The GNWT is refining it’s plans for a vaccine clinic in Fort Liard later this week, with the community under a shutdown.
A COVID-19 vaccine clinic is being run in Fort Liard on January 21 and 22, with everyone 18 years and older eligible to be administered their vaccine.
The GNWT’s vaccine team in the community, composed of two nurses and a logistician, will stay in the community a day longer, to provide more opportunities for people to get vaccinated.
The vaccination team is currently working with the staff and those isolating individuals to organize set aside clinic times during the clinic vaccination to “ensure that individuals who are isolating who do have a negative COVID swab and who are asymptomatic are still able to access vaccination” during the clinic, according to Dr. AnneMarie Pegg, the territorial medical director.
The GNWT is also weighing up sending vaccination teams directly to people’s homes if “they’re having difficulty accessing an external site” but there were no confirmed plans about this.
Pegg added there is discussion underway about returning to the community earlier than planned — a vaccine clinic would be set up in the community 28 days after the first so residents could be administered with their second doses of the COVID-19 vaccine.
That’s because a large group of people will be isolating and may miss the vaccine clinic scheduled for this week.
“There is discussion underway with the vaccine team to look at how we can potentially adapt the schedule and return potentially to Fort Liard,” said Pegg. “The other option would be maybe looking at other means that those people could get the vaccination once their isolation period is finished.”
The vaccine clinic will go ahead, unless a weather event prevents the vaccine team flying into the community.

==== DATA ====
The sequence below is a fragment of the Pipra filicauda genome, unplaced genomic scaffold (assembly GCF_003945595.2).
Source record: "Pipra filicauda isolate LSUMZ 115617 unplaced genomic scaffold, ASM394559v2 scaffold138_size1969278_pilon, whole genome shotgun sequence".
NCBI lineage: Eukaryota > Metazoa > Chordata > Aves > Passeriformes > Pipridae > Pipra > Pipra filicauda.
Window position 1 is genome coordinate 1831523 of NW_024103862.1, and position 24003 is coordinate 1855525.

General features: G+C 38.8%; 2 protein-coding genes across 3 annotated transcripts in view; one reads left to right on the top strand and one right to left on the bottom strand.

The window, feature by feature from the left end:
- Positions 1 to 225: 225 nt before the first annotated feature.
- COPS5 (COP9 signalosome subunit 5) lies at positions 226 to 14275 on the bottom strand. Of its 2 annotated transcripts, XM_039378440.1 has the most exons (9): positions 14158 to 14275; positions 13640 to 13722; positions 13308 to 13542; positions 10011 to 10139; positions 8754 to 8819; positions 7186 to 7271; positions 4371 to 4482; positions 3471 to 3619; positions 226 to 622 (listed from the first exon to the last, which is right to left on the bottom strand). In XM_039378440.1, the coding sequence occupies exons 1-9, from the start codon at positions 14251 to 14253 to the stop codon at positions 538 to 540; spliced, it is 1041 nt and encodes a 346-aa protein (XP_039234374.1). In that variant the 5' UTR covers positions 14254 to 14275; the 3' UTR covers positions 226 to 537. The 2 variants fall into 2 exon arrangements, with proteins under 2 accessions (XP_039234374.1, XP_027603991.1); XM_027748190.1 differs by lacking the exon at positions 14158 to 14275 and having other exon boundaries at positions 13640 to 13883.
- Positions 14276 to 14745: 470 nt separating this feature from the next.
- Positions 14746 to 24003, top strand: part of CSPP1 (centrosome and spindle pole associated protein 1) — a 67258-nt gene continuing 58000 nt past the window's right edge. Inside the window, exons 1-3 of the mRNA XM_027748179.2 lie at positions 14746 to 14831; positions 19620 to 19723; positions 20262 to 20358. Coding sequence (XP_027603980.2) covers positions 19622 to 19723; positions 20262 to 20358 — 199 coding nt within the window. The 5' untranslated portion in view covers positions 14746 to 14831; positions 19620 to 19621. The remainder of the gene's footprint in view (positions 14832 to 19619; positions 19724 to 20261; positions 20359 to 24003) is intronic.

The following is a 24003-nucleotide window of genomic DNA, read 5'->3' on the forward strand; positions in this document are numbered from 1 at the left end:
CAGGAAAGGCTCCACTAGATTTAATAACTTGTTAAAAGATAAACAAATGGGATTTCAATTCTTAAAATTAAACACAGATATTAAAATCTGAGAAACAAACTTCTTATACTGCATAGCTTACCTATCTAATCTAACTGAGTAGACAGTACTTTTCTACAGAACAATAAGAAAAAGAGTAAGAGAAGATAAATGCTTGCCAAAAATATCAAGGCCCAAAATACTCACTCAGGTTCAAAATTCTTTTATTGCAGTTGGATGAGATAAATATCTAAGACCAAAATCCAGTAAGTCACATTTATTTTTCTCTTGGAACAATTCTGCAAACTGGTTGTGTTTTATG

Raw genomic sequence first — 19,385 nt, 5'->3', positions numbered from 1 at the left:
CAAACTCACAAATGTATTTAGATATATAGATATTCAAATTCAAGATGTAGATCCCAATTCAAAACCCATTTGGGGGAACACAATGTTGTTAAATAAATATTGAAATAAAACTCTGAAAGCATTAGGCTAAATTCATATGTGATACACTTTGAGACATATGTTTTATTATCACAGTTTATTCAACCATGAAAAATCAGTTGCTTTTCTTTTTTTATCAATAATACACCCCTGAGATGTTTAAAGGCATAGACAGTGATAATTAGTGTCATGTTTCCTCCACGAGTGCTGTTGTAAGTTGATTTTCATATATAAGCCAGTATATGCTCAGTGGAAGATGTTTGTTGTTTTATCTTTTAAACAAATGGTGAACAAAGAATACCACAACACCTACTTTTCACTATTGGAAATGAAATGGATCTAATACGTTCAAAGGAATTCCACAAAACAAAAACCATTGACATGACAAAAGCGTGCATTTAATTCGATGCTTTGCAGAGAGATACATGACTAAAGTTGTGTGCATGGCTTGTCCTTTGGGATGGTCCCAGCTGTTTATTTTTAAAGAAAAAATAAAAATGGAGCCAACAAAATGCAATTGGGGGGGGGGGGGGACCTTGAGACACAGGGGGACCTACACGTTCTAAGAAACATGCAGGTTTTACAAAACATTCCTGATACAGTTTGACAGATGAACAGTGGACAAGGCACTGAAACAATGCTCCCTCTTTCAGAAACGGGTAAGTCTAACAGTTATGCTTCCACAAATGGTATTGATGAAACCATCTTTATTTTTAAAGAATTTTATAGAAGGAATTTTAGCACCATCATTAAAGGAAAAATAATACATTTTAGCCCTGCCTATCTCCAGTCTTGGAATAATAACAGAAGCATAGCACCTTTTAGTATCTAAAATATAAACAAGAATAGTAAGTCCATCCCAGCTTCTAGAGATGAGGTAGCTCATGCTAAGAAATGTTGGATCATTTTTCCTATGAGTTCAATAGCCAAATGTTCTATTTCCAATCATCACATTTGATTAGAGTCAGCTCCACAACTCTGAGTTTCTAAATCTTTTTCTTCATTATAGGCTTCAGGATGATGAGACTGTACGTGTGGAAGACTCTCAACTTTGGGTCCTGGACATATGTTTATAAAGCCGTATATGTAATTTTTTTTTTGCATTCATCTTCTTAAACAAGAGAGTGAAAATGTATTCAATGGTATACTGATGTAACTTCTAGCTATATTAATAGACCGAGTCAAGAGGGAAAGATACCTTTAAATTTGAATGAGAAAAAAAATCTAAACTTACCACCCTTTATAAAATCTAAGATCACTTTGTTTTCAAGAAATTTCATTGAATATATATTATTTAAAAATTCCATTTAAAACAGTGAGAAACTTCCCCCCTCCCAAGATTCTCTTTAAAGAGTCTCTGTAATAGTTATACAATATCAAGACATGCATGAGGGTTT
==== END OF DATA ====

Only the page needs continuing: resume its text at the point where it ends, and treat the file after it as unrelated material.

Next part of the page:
“There’s been a great response and welcome to our rapid response team,” said Pegg. “The nurses have had good cooperation from the community and all of those signs would indicate that there’s incredible motivation on behalf of the community.”
The schedule, outlining when the GNWT will return to the community, has not been released yet. Future scheduling of vaccine clinics will likely depend on how many vaccines are delivered to the Northwest Territories.
Pegg said in an interview with MyTrueNorthNow.com that the GNWT is awaiting research which could allow for longer wait times between doses of the Moderna COVID-19 vaccine.
“While we encourage everyone to get the second dose 28 days after the first dose, we do understand that life commitments, appointment availability, or whether may prevent people from getting the second dose on time,” NWT’s Chief Public Health Officer Dr. Kami Kandola said in a press conference. “If the second dose is delayed, it should still be provided as soon as possible. And you do not have to restart the vaccine series if this happens.”
Currently 1,893 people have received their first doses of the COVID-19 vaccine.